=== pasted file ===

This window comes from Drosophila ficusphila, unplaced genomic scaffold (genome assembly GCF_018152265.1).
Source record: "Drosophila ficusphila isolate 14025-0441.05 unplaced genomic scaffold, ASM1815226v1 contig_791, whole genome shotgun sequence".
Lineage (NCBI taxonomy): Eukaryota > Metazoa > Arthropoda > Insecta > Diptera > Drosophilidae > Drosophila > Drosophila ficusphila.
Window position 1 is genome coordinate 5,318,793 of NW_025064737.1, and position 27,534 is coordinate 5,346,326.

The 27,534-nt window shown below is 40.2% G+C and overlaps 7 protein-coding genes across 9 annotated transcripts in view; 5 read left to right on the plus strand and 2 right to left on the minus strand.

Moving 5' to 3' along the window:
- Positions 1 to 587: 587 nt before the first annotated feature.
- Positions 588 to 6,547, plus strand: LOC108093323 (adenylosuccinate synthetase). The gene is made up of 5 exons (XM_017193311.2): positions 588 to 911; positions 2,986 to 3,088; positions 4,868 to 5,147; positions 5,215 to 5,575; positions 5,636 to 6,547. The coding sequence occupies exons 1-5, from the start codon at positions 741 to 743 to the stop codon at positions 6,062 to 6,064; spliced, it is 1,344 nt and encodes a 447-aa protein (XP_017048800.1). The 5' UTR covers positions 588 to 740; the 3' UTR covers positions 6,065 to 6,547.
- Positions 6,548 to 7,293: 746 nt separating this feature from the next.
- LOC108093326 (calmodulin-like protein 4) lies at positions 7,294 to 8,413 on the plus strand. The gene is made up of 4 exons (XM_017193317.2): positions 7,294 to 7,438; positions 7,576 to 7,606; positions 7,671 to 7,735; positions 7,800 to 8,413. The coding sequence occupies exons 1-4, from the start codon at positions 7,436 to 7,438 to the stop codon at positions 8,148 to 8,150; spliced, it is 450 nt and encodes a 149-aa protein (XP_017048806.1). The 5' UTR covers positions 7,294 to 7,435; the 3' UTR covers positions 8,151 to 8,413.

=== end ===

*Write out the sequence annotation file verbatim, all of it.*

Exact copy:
This window comes from Drosophila ficusphila, unplaced genomic scaffold (genome assembly GCF_018152265.1).
Source record: "Drosophila ficusphila isolate 14025-0441.05 unplaced genomic scaffold, ASM1815226v1 contig_791, whole genome shotgun sequence".
Lineage (NCBI taxonomy): Eukaryota > Metazoa > Arthropoda > Insecta > Diptera > Drosophilidae > Drosophila > Drosophila ficusphila.
Window position 1 is genome coordinate 5,318,793 of NW_025064737.1, and position 27,534 is coordinate 5,346,326.

The 27,534-nt window shown below is 40.2% G+C and overlaps 7 protein-coding genes across 9 annotated transcripts in view; 5 read left to right on the plus strand and 2 right to left on the minus strand.

Moving 5' to 3' along the window:
- Positions 1 to 587: 587 nt before the first annotated feature.
- Positions 588 to 6,547, plus strand: LOC108093323 (adenylosuccinate synthetase). The gene is made up of 5 exons (XM_017193311.2): positions 588 to 911; positions 2,986 to 3,088; positions 4,868 to 5,147; positions 5,215 to 5,575; positions 5,636 to 6,547. The coding sequence occupies exons 1-5, from the start codon at positions 741 to 743 to the stop codon at positions 6,062 to 6,064; spliced, it is 1,344 nt and encodes a 447-aa protein (XP_017048800.1). The 5' UTR covers positions 588 to 740; the 3' UTR covers positions 6,065 to 6,547.
- Positions 6,548 to 7,293: 746 nt separating this feature from the next.
- LOC108093326 (calmodulin-like protein 4) lies at positions 7,294 to 8,413 on the plus strand. The gene is made up of 4 exons (XM_017193317.2): positions 7,294 to 7,438; positions 7,576 to 7,606; positions 7,671 to 7,735; positions 7,800 to 8,413. The coding sequence occupies exons 1-4, from the start codon at positions 7,436 to 7,438 to the stop codon at positions 8,148 to 8,150; spliced, it is 450 nt and encodes a 149-aa protein (XP_017048806.1). The 5' UTR covers positions 7,294 to 7,435; the 3' UTR covers positions 8,151 to 8,413.